Tuesday, December 20, 2005

Taking a Stand on Banned Books, Part 1

A friend pointed me to a The Standard-Times report today about a student at U.Mass Dartmouth who requested a copy of Mao Tse-Tung's "The Little Red Book" for a research paper. The student was visited by agents of Federal Bureau of Investigation (FBI) and never got access to the book. (NB: Story About "Little Red Book" was a Hoax)

The shocking thing about this is not that the Patriot Act is being abused. We all knew that would happen. The shocking thing is that the student wishes to remain nameless because he "fears repercussions", according to the report. Similarly, the student's professor is considering canceling plans for a class on terrorism because "because it might put his students at risk".

Should we stand idly by while strong-arm tactics are applied to our civil liberties, or should we defend our right to read the dangerous, inciteful, often mistaken but certainly educational books of our enemies? Sun Tsu and Clauswitz agreed on the first principle of war, "know your enemy". Sun Tzu, for example, said "The more you read and learn, the less your adversary will know." How can we know them if we can't read what they have written?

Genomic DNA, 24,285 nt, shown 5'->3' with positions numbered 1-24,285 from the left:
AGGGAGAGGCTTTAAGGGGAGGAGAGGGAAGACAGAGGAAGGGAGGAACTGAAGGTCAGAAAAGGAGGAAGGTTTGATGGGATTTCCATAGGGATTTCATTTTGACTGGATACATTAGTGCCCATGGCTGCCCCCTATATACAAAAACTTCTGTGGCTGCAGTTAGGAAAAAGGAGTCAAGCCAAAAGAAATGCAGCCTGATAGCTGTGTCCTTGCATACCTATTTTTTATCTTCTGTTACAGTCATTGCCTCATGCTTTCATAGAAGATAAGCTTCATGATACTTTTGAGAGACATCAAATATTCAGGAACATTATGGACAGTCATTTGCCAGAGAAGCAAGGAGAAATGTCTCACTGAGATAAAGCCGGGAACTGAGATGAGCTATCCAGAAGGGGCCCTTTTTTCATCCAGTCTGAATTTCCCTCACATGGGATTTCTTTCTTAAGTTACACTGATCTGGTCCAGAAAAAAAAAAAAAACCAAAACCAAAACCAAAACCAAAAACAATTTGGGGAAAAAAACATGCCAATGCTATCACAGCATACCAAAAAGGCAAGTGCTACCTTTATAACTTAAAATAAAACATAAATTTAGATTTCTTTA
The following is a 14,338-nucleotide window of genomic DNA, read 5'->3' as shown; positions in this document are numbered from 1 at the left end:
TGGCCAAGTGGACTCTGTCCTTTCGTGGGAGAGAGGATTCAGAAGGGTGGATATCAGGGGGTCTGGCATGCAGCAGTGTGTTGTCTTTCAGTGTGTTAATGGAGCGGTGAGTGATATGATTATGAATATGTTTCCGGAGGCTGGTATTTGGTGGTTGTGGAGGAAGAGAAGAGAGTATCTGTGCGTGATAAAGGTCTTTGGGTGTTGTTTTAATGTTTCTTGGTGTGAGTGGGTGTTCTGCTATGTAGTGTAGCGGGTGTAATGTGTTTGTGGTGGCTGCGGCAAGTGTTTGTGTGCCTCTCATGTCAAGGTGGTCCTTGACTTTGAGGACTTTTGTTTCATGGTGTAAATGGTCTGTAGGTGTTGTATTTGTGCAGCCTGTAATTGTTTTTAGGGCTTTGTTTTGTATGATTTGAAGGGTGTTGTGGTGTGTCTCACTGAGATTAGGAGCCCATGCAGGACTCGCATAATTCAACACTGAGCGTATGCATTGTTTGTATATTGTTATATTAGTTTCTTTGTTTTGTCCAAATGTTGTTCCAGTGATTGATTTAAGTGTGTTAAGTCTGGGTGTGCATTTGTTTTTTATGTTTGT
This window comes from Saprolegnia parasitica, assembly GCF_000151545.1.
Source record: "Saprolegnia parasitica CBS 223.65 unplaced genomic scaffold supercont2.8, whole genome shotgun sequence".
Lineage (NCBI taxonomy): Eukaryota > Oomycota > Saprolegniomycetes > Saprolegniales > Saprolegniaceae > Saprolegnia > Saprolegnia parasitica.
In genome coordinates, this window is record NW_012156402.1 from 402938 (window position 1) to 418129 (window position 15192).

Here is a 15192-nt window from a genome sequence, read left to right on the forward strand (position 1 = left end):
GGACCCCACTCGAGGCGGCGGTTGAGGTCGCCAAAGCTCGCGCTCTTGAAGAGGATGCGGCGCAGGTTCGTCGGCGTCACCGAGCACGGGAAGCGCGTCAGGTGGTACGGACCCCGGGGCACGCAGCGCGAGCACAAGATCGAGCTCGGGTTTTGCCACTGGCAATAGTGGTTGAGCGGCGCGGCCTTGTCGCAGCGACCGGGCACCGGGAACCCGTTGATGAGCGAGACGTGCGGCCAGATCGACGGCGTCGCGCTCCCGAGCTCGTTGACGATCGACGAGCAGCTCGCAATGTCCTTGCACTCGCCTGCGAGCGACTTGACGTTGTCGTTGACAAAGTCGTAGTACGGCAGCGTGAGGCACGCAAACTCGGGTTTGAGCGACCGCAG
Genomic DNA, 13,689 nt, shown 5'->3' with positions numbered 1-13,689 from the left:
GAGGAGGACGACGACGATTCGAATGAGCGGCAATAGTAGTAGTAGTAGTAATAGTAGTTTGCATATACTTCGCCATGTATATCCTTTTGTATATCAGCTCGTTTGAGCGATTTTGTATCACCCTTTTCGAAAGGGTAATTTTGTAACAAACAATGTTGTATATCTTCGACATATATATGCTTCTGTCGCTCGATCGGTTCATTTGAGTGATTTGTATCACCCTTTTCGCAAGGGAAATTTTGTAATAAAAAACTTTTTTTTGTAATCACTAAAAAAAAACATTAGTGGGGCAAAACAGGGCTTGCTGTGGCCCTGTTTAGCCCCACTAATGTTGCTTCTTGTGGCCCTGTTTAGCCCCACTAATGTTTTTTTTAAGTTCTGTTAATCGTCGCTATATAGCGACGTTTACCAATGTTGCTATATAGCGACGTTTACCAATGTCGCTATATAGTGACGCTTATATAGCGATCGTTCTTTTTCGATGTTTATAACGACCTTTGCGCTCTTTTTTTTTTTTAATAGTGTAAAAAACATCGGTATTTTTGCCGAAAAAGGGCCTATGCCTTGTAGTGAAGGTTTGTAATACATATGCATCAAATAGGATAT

Commenting on the possible relationship between "The Little Red Book" and the War on Terror is nearly beneath me. Why is this book on a watch list at all? Under which general principles is this book a danger to our society? Its contents are even well known and widely quoted.

I have decided to take a stand. Immediately after this posting, I am headed to my local library (conveniently located in Ashburn, VA, close to the Washington, DC headquarters of the FBI) to request a copy of "The Little Red Book". I will be careful to request the version directly translated from the Chinese via inter-library loan and published in Beijing. Naturally, I will post the results here.

See also Part 2.

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